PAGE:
impecunious

adjective
im·​pe·​cu·​nious | \ ˌim-pi-ˈkyü-nyəs How to pronounce impecunious (audio) , -nē-əs \

Definition of impecunious

: having very little or no money usually habitually : penniless

Keep scrolling for more

Other Words from impecunious

impecuniosity \ ˌim-​pi-​ˌkyü-​nē-​ˈä-​sə-​tē How to pronounce impecuniosity (audio) \ noun
impecuniously adverb
impecuniousness noun

Did You Know?

If impecunious means "penniless," then it stands to reason that "pecunious" can describe someone who has a lot of money. That is true, but "pecunious" is used with far less frequency in English than its opposite and is not found in many dictionaries. What's more, on the rare occasion when "pecunious" is put to use in English, it often means not "wealthy" but "miserly or ungenerous," as in "a pecunious attitude toward the less fortunate." "Impecunious" describes somebody who lacks the money to buy necessities, but it does not carry the connotation of desperation found in such words as "indigent" or "destitute." Both "pecunious" and "impecunious" derive via Middle English from the Latin pecunia, meaning "money."

Examples of impecunious in a Sentence

they were so impecunious that they couldn't afford to give one another even token Christmas gifts
Recent Examples on the Web Salary cuts serve as the first step in giving needed cash to already impecunious Division I athletic departments, like Mid-American Conference schools in Michigan, that could otherwise see their programs crumble. Evan Petzold, Detroit Free Press, "Central Michigan to reduce salaries for AD, Jim McElwain. Here’s what the cuts mean," 3 May 2020 Private-equity firms, which have mountains of committed investor cash, may start buying up fundamentally sound but impecunious suppliers in various industries, aware that when demand returns such companies will see its first fruits. The Economist, "Less globalisation, more tech The changes covid-19 is forcing on to business," 8 Apr. 2020 Nat is a 46-year-old Londoner, the son of an impecunious Scottish aristocrat and a Russian exiled to Paris, who for the entirety of his career has worked for Britain’s Secret Intelligence Service. Sophie Gilbert, The Atlantic, "John le Carré’s Scathing Tale of Brexit Britain," 26 Oct. 2019 The son of an impecunious Prussian high-school teacher, Helmholtz originally wanted to be a physicist, but economic necessity led him to become an army surgeon. Peter Pesic, WSJ, "‘Helmholtz’ Review: He Saw Further and Heard More," 22 Nov. 2018 Tyndall’s life began humbly, in a respectable but impecunious Irish family whose Protestant roots shaped his lifelong opposition to home rule. Peter Pesic, WSJ, "‘The Ascent of John Tyndall’ Review: Science at the Summit," 9 Aug. 2018 Lord Dundonald, an impecunious earl with an inventive streak, patented the processing of smelting coke—a key development, converting coal to a nearly pure carbon state that produced an easy-to-work iron. Charles R. Morris, WSJ, "‘Energy’ Review: The Path to Power," 21 June 2018 To sum things up without any spoilers (though the big reveal comes not long into the play, so the term spoiler is relative), impecunious book scout Edmund (Stewart) is facing eviction. F. Kathleen Foley, latimes.com, "In Atwater, a dark secret at the center of 'Forever Bound'," 25 May 2018 New Jersey, one of the most impecunious states in the union, was behind this week’s Supreme Court ruling overturning a federal ban on sports gambling. Holman Jenkins, WSJ, "Gambling Is Coming, So Get Ready to Hate Sports," 18 May 2018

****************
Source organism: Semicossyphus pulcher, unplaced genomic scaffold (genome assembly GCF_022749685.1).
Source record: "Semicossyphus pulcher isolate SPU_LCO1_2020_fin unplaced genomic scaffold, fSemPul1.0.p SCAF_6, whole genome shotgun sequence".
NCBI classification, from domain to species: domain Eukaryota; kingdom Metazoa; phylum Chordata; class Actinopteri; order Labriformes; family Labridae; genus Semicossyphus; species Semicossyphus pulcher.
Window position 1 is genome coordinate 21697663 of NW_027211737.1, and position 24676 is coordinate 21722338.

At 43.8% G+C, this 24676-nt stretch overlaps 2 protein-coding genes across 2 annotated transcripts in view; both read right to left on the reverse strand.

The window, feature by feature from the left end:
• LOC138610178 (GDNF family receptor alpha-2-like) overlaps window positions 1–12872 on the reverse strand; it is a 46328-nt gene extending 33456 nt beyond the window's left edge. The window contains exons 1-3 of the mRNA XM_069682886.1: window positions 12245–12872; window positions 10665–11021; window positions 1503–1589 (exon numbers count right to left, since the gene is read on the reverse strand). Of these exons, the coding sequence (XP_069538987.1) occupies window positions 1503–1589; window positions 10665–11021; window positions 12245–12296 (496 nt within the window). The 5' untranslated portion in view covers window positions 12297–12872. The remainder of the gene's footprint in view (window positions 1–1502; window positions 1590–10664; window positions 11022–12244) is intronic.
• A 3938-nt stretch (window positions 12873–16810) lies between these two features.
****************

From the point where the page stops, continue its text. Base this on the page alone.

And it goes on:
These example sentences are selected automatically from various online news sources to reflect current usage of the word 'impecunious.' Views expressed in the examples do not represent the opinion of Merriam-Webster or its editors. Send us feedback.

See More

First Known Use of impecunious

1596, in the meaning defined above

History and Etymology for impecunious

in- entry 1 + obsolete English pecunious rich, from Middle English, from Latin pecuniosus, from pecunia money — more at fee

Keep scrolling for more

Learn More about impecunious

Time Traveler for impecunious

Time Traveler

The first known use of impecunious was in 1596

See more words from the same year

Listen to Our Podcast about impecunious

Statistics for impecunious

Cite this Entry

“Impecunious.” Merriam-Webster.com Dictionary, Merriam-Webster, https://www.merriam-webster.com/dictionary/impecunious. Accessed 13 Jul. 2020.

Keep scrolling for more

More Definitions for impecunious

impecunious

adjective
How to pronounce impecunious (audio)

English Language Learners Definition of impecunious

formal : having little or no money

Keep scrolling for more

More from Merriam-Webster on impecunious

Thesaurus: All synonyms and antonyms for impecunious

Spanish Central: Translation of impecunious

Nglish: Translation of impecunious for Spanish Speakers

Comments on impecunious

What made you want to look up impecunious? Please tell us where you read or heard it (including the quote, if possible).

WORD OF THE DAY

See Definitions and Examples »

Get Word of the Day daily email!

Test Your Vocabulary

Words for Summer: A Quiz

  • a closeup of a sunflower
  • Which of the following words means “of or relating to summer”?
Spell It

Can you spell these 10 commonly misspelled words?

TAKE THE QUIZ
Citation

Test Your Knowledge - and learn some interesting things along the way.

TAKE THE QUIZ
Love words? Need even more definitions?

Subscribe to America's largest dictionary and get thousands more definitions and advanced search—ad free!